Originally published on Tue January 10, 2012 1:02 pm
Updated at 1 p.m. with comments from the debate.
Two Missouri Republicans vying for the U.S. Senate spent more time criticizing the Democratic incumbent than each other during a debate on Tuesday.
Congressman Todd Akin and former state treasurer Sarah Steelman kept their fire mostly trained on Sen. Claire McCaskill and President Obama during the hour-long forum, which was sponsored by KTRS Radio and the St. Louis Beacon. A third candidate, businessman John Brunner, did not attend.
With last night's results part of history, the candidates and press turned very quickly to South Carolina, which the AP says "is shaping up to be a dogfight."
And the stakes are high: After winning New Hampshire, Mitt Romney became the first non-incumbent Republican to win the primary season's first two contests, so as Bloomberg puts it, South Carolina, which votes Jan. 21, may be the last chance opponents have to derail Romney.
It's just the first Republican primary. But a convincing win in New Hampshire should give former Massachusetts Gov. Mitt Romney considerable momentum in his quest toward the GOP nomination.
With 95 percent of precincts reporting, Romney had more than 39 percent of the vote. Texas Rep. Ron Paul was solidly in second, with about 23 percent, while former Utah Gov. Jon Huntsman had secured third place, with nearly 17 percent of the vote.
The 2012 Missouri legislative session is underway – and as St. Louis Public Radio’s Marshall Griffin tells us, much of the first-day talk revolved around the challenges facing the state’s public schools.
The city of Columbia is spending $45,000 to conduct an outside review of its police department. This comes after a year in which the department has seen a host of issues, including the firing of officer Rob Sanders, as well as dueling local groups focusing on Chief Ken Burton.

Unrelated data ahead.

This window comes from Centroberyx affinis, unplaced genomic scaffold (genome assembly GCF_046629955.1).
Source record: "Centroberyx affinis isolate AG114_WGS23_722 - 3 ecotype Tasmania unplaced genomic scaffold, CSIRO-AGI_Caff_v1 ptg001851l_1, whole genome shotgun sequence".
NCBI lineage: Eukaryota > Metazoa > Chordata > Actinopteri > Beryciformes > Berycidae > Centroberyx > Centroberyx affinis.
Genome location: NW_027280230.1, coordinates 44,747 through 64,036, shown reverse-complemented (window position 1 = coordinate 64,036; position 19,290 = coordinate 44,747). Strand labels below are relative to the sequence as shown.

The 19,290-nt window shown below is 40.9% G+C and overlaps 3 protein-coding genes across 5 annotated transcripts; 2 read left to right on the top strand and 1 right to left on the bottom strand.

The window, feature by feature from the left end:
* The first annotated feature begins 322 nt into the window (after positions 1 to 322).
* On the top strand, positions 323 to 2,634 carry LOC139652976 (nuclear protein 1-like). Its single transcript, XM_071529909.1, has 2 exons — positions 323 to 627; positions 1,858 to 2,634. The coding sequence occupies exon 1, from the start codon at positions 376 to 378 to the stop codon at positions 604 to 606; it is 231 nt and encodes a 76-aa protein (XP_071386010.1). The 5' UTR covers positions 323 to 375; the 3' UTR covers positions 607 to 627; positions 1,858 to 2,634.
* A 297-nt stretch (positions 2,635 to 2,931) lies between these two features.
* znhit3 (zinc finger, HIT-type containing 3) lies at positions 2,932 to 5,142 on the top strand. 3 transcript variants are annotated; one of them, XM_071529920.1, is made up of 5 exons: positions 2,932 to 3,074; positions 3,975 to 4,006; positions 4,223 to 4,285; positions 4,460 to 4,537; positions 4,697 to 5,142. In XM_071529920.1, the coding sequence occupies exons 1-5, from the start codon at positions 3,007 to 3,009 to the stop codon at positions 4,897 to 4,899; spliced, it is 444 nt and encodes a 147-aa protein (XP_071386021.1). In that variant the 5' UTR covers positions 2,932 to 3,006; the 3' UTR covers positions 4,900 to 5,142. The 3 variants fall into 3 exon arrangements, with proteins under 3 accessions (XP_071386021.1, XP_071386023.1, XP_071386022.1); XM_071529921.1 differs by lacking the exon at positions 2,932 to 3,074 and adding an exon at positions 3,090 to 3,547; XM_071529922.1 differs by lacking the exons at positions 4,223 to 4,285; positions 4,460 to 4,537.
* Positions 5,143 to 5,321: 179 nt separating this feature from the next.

Missouri lawmakers return to Jefferson City today for the start of this year’s legislative session. The year 2011 was marked by House and Senate Republicans fighting with each other over tax credits and redistricting, while still managing to take pot shots at Democratic Governor Jay Nixon’s handling of the state budget. Marshall Griffin takes a look at how the 2012 session may play out.
The city of Columbia has reached a settlement with an inmate that was shoved in a police department holding cell last August. Kenneth Baker filed a motion to dismiss his lawsuit against the city and three police officers.
Reports that Governor Jay Nixon was considering trying to balance the state budget by tapping state universities for about 107 million dollars, including 63 million from the University of Missouri, haven’t been well received. KBIA’s Scarlett Robertson reports the idea appears to be dying down.
By Scarlett Robertson, Columbia MO.
State representative Chris Kelly, a Democrat, says he thinks the plan is inappropriate.
Originally published on Tue December 20, 2011 11:41 am
The head of Missouri's Office of Administration is stepping down effective Feb. 1.
Gov. Jay Nixon announced Tuesday that Administration Commissioner Kelvin Simmons was leaving the position. In a resignation letter dated Monday, Simmons said he was pursuing an "opportunity outside of state government" but did not elaborate.
Kim Jong Il succeeded his father and ruled the secretive nation for 17 years. It was a period that included repeated friction with the international community over North Korea's nuclear weapons program and a devastating famine in the late 1990s that may have been responsible for upwards of 2 million deaths.
A Missouri House committee that’s been looking into natural disaster response has released a list of recommendations for lawmakers to take up next year. One recommendation would give lawmakers more of a say into the use of the state’s Rainy Day fund.